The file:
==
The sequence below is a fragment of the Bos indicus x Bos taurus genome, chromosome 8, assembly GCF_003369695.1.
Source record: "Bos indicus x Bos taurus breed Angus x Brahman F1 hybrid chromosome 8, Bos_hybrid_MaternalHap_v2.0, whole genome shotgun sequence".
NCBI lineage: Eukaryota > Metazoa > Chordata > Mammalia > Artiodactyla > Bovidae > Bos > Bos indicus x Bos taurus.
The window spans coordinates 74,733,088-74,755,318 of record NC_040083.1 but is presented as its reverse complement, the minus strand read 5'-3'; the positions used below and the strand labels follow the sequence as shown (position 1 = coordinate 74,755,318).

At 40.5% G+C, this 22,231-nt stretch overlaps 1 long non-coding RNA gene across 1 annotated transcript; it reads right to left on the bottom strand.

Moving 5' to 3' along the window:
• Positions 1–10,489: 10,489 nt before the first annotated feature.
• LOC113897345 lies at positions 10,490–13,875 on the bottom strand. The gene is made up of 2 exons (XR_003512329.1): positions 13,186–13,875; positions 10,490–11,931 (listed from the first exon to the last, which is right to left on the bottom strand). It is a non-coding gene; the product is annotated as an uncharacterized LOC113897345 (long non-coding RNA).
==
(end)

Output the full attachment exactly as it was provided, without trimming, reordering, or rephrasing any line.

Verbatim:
The sequence below is a fragment of the Bos indicus x Bos taurus genome, chromosome 8, assembly GCF_003369695.1.
Source record: "Bos indicus x Bos taurus breed Angus x Brahman F1 hybrid chromosome 8, Bos_hybrid_MaternalHap_v2.0, whole genome shotgun sequence".
NCBI lineage: Eukaryota > Metazoa > Chordata > Mammalia > Artiodactyla > Bovidae > Bos > Bos indicus x Bos taurus.
The window spans coordinates 74,733,088-74,755,318 of record NC_040083.1 but is presented as its reverse complement, the minus strand read 5'-3'; the positions used below and the strand labels follow the sequence as shown (position 1 = coordinate 74,755,318).

At 40.5% G+C, this 22,231-nt stretch overlaps 1 long non-coding RNA gene across 1 annotated transcript; it reads right to left on the bottom strand.

Moving 5' to 3' along the window:
• Positions 1–10,489: 10,489 nt before the first annotated feature.
• LOC113897345 lies at positions 10,490–13,875 on the bottom strand. The gene is made up of 2 exons (XR_003512329.1): positions 13,186–13,875; positions 10,490–11,931 (listed from the first exon to the last, which is right to left on the bottom strand). It is a non-coding gene; the product is annotated as an uncharacterized LOC113897345 (long non-coding RNA).